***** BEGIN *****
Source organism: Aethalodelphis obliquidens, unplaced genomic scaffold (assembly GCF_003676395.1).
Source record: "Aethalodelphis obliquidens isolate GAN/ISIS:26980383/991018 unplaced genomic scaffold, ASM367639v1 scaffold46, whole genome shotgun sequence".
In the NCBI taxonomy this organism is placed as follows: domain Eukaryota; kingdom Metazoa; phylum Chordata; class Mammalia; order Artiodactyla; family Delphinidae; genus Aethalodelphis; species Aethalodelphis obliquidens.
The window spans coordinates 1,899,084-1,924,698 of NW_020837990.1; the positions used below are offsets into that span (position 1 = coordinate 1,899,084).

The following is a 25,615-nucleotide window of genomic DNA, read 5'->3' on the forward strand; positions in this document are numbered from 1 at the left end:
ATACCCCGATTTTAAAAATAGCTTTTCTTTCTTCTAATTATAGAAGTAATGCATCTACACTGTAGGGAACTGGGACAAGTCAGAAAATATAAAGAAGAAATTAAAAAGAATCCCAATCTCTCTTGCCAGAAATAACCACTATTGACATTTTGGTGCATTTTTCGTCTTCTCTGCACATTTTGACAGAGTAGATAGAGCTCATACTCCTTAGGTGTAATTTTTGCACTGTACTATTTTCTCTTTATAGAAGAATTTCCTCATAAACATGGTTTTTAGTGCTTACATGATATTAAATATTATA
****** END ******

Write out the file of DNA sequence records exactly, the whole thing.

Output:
Source organism: Aethalodelphis obliquidens, unplaced genomic scaffold (assembly GCF_003676395.1).
Source record: "Aethalodelphis obliquidens isolate GAN/ISIS:26980383/991018 unplaced genomic scaffold, ASM367639v1 scaffold46, whole genome shotgun sequence".
In the NCBI taxonomy this organism is placed as follows: domain Eukaryota; kingdom Metazoa; phylum Chordata; class Mammalia; order Artiodactyla; family Delphinidae; genus Aethalodelphis; species Aethalodelphis obliquidens.
The window spans coordinates 1,899,084-1,924,698 of NW_020837990.1; the positions used below are offsets into that span (position 1 = coordinate 1,899,084).

The following is a 25,615-nucleotide window of genomic DNA, read 5'->3' on the forward strand; positions in this document are numbered from 1 at the left end:
ATACCCCGATTTTAAAAATAGCTTTTCTTTCTTCTAATTATAGAAGTAATGCATCTACACTGTAGGGAACTGGGACAAGTCAGAAAATATAAAGAAGAAATTAAAAAGAATCCCAATCTCTCTTGCCAGAAATAACCACTATTGACATTTTGGTGCATTTTTCGTCTTCTCTGCACATTTTGACAGAGTAGATAGAGCTCATACTCCTTAGGTGTAATTTTTGCACTGTACTATTTTCTCTTTATAGAAGAATTTCCTCATAAACATGGTTTTTAGTGCTTACATGATATTAAATATTATA